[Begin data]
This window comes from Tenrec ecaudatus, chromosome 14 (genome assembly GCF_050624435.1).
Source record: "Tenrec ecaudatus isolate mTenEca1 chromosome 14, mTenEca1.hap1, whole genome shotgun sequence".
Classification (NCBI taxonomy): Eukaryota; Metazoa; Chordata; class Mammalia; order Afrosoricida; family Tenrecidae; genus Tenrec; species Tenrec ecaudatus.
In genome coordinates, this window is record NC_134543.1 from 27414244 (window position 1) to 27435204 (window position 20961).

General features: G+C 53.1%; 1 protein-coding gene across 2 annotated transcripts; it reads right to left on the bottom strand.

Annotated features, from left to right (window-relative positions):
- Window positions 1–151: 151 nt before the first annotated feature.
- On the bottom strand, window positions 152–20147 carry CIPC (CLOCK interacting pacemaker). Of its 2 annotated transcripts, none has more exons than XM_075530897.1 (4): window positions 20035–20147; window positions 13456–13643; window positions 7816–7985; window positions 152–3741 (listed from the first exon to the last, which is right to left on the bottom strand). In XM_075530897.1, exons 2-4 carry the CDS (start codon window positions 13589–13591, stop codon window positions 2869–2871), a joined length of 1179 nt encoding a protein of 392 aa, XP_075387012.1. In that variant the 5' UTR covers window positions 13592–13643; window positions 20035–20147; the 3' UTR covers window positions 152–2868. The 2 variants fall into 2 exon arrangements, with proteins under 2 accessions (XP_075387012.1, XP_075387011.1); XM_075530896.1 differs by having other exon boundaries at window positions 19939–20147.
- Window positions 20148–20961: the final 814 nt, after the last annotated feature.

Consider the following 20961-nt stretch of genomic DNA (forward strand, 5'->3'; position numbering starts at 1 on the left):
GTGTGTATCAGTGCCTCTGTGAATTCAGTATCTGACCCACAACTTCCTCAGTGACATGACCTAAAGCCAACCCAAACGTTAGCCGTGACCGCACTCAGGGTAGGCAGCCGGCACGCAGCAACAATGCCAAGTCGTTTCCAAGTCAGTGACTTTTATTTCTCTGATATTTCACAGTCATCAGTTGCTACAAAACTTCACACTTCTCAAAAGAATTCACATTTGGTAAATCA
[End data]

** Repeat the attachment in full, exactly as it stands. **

This window comes from Tenrec ecaudatus, chromosome 14 (genome assembly GCF_050624435.1).
Source record: "Tenrec ecaudatus isolate mTenEca1 chromosome 14, mTenEca1.hap1, whole genome shotgun sequence".
Classification (NCBI taxonomy): Eukaryota; Metazoa; Chordata; class Mammalia; order Afrosoricida; family Tenrecidae; genus Tenrec; species Tenrec ecaudatus.
In genome coordinates, this window is record NC_134543.1 from 27414244 (window position 1) to 27435204 (window position 20961).

General features: G+C 53.1%; 1 protein-coding gene across 2 annotated transcripts; it reads right to left on the bottom strand.

Annotated features, from left to right (window-relative positions):
- Window positions 1–151: 151 nt before the first annotated feature.
- On the bottom strand, window positions 152–20147 carry CIPC (CLOCK interacting pacemaker). Of its 2 annotated transcripts, none has more exons than XM_075530897.1 (4): window positions 20035–20147; window positions 13456–13643; window positions 7816–7985; window positions 152–3741 (listed from the first exon to the last, which is right to left on the bottom strand). In XM_075530897.1, exons 2-4 carry the CDS (start codon window positions 13589–13591, stop codon window positions 2869–2871), a joined length of 1179 nt encoding a protein of 392 aa, XP_075387012.1. In that variant the 5' UTR covers window positions 13592–13643; window positions 20035–20147; the 3' UTR covers window positions 152–2868. The 2 variants fall into 2 exon arrangements, with proteins under 2 accessions (XP_075387012.1, XP_075387011.1); XM_075530896.1 differs by having other exon boundaries at window positions 19939–20147.
- Window positions 20148–20961: the final 814 nt, after the last annotated feature.

Consider the following 20961-nt stretch of genomic DNA (forward strand, 5'->3'; position numbering starts at 1 on the left):
GTGTGTATCAGTGCCTCTGTGAATTCAGTATCTGACCCACAACTTCCTCAGTGACATGACCTAAAGCCAACCCAAACGTTAGCCGTGACCGCACTCAGGGTAGGCAGCCGGCACGCAGCAACAATGCCAAGTCGTTTCCAAGTCAGTGACTTTTATTTCTCTGATATTTCACAGTCATCAGTTGCTACAAAACTTCACACTTCTCAAAAGAATTCACATTTGGTAAATCA